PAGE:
How Congress Messed Up Ethanol
The year was 2007. America was importing more than half its oil. President George W, Bush jumped aboard the bandwagon, saying that America was “addicted to oil” and promised to make fuel from switchgrass.
Congress responded with the Energy Independence and Security Act of 2007, which was mainly aimed at increasing the use of biofuels. At the time, U.S. consumption of biofuels – almost all ethanol – was 4.7 billion gallons. The law mandated that this consumption should rise gradually to 36 billion gallons by 2022. Moreover, over 21 billion gallons were to come from non-cornstarch products – sugar, biodiesel or cellulose, fuels that barely existed at the time.
This was indeed an ambitious goal. The amount of corn ethanol was limited by the 10 percent “blend wall,” whereby refiners and automakers argue that if ethanol exceeds 10 percent of the gasoline mix it begins to damage engines by eroding aluminum parts in the fuel chain. Back in 2007 when ethanol production was less than 1 percent of gasoline consumption this, didn’t seem to make much difference. But as farmers converted their land to corn production and output rose, it began to be a problem.
The other thing that Congress didn’t count on was that gasoline consumption would actually decline. As it turned out, 2008 was the peak at 142 billion gallons per year. The figure almost immediately went into decline and has recently settled at around 135 billion gallons. This has been accompanied by a decline of total miles driven from 3.05 trillion miles (again peaking in 2008) to the more recent 2.97 trillion. When accompanied by better fuel mileage in recent models, this has resulted in a 5 percent decline in gasoline consumption.
The biofuels mandate and falling gasoline consumption were destined to collide. In 2014 ethanol production exceeded 14 billion gallons, which put it well over the 10 percent “blend wall.” Refiners complained that they could not absorb the huge corn ethanol crop. Caught in the middle, the EPA delayed publishing its 2014 “Renewable Fuel Standard” for over a year. This figure represents the amount of ethanol that refiners are supposed to absorb for that year.
Now ethanol producers and some environmentalists claim the “blend wall” is a fiction made up by the oil companies. “The blend wall is a false narrative that the oil companies have been able to impose on the country,” says Bob Dineen, head of the Renewable Fuels Association. “The EPA’s decision has turned our most successful energy policy on its head.”
But the American Petroleum Institute argues that the latest Renewable Fuel Standards issued by the EPA have exceeded motorists’ ability to absorb them. “EPA’s final rule relies on unrealistic increases in sales of higher ethanol fuel blends despite the fact that most cars cannot use them,” says Bob Greco, downstream manager at API. “Motorists have largely rejected these fuels.”
Ethanol supporters point out that many gas stations offer E-15 (15 percent ethanol) without any adverse results. Since 2000 most cars have been redesigned with rubber parts so that ethanol does not attack them. There are 7 million “flex-fuel” vehicles on the road that can use any blend of ethanol – even though most drivers are unaware that they have that capacity. E-85, which is 85 percent ethanol, is being sold successfully in the Midwest. Advocates argue that if E-85 were more widely available it would be consumed more because of the price. The Department of Agriculture recently announced a $200 million program to finance gas pumps in 21 states that can dispense E-85.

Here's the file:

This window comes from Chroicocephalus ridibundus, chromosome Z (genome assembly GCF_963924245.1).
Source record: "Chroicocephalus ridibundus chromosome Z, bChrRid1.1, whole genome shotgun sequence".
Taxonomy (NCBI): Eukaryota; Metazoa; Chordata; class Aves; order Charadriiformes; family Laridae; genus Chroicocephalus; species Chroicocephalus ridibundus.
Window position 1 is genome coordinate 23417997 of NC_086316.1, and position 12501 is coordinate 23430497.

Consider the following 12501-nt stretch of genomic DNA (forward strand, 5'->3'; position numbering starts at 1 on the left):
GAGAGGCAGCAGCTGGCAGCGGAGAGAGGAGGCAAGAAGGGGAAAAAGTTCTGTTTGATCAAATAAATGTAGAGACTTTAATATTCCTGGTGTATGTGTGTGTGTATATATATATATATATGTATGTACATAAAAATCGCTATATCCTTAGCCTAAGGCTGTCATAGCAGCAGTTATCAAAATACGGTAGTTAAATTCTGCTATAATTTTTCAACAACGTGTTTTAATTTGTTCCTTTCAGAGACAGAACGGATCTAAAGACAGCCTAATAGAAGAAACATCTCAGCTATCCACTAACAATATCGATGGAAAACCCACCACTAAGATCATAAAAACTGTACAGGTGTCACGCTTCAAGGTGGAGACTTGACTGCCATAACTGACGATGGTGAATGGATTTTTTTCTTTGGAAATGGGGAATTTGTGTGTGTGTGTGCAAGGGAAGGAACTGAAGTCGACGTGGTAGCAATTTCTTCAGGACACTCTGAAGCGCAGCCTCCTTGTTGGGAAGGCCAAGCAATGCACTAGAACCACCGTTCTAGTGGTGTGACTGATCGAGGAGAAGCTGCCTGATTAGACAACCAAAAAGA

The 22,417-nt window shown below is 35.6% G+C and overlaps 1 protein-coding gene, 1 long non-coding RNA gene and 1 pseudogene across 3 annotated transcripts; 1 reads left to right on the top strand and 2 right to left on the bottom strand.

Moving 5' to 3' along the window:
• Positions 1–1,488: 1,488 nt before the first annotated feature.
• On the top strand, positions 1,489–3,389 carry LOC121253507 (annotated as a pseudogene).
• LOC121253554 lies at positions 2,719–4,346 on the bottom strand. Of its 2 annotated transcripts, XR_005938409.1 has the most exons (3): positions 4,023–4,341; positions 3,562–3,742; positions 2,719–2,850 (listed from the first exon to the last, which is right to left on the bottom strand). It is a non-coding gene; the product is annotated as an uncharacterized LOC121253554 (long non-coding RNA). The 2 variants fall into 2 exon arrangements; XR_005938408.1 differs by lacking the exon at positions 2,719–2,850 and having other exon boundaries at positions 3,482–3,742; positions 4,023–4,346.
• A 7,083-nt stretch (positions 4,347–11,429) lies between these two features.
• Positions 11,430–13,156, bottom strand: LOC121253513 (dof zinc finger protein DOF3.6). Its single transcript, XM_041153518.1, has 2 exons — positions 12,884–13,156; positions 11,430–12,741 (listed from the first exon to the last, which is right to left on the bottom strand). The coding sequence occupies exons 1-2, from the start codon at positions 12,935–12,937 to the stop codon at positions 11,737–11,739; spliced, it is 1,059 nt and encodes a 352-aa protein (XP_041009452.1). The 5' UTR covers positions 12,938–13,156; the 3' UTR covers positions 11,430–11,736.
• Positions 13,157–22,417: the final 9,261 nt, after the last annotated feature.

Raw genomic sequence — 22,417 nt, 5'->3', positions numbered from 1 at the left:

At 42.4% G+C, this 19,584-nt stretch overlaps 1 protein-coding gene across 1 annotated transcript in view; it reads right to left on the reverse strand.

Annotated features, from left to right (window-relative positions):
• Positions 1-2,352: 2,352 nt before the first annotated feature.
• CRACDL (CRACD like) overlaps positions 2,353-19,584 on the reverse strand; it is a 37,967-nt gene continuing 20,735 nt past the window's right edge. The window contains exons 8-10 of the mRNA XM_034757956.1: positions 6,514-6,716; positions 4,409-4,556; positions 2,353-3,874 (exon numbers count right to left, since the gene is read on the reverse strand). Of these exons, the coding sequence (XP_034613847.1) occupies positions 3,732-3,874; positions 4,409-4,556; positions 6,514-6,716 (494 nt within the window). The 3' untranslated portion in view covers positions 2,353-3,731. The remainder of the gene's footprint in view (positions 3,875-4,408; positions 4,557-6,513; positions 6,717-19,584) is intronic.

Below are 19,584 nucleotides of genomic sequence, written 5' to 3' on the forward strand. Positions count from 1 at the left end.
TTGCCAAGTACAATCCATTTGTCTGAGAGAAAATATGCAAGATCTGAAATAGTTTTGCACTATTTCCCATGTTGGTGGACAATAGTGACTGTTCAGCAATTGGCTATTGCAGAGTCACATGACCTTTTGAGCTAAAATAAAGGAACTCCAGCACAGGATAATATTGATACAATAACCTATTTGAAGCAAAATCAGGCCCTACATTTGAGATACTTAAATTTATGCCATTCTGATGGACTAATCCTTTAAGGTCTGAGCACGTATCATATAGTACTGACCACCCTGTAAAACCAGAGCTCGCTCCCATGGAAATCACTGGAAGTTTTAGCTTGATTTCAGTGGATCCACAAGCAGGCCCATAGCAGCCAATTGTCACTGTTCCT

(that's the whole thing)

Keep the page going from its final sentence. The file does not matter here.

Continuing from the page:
To add to the mayhem, the 2007 law mandated 21 billion gallons of non-corn ethanol by 2022 at a time when the fuel barely existed. The expectation was that mandating something would make it happen faster. In particular, cellulosic ethanol was expected to blossom. As usual, several Congressmen had an ambitious entrepreneur in their district who promised him a revolutionary industry with a federal mandate. In one case it was the legendary Silicon Valley investor Vinod Khosla who promised “We can replace most of our gasoline needs in 25 years with biomass.” Khosla built Range Fuels, a cellulosic plant in rural Mississippi that received a hefty loan guarantee from the Department of Energy and operated for three years before going bankrupt.
Meanwhile, the EPA was telling refiners that they had to buy cellulosic ethanol to meet the mandates even though there was none available. This ghostly charade went on for three years with plenty of hefty fines imposed before the EPA finally called it off.
So what could Congress have done differently? The simples answer would be to mandate ethanol consumption by percentage rather than a flat amount. If the annual RFS were automatically set at 10 percent of gasoline consumption there would be little argument. But instead, the ethanol industry has argued it is being sandbagged because the EPA has not kept faith with Congress’s early estimates. The absurdity of trying to dictate consumption numbers 10 years in advance is all too plain.
As far as cellulosic ethanol is concerned, Congress should simply allow it to be part of the overall market. Poet, the Midwestern refinery, and DuPont Chemical have just opened cellulose processing plants that they claim will produce about 30 million gallons a year. This is of course is a drop in the bucket compared to the 14 billion gallons of corn ethanol now being produced. But if cellulosic ethanol is really cheaper – which it should be – it will find its own way without mandates.
Corn ethanol acts as an oxygenator in gasoline, raising its octane rating. It would probably continue to be added even if Congress took away the mandate today. What causes problems is trying to micromanage the economy to the point of predicting how much ethanol should be consumed 10 years in advance. If Congressmen were that good at predicting the future, they should be in another business altogether.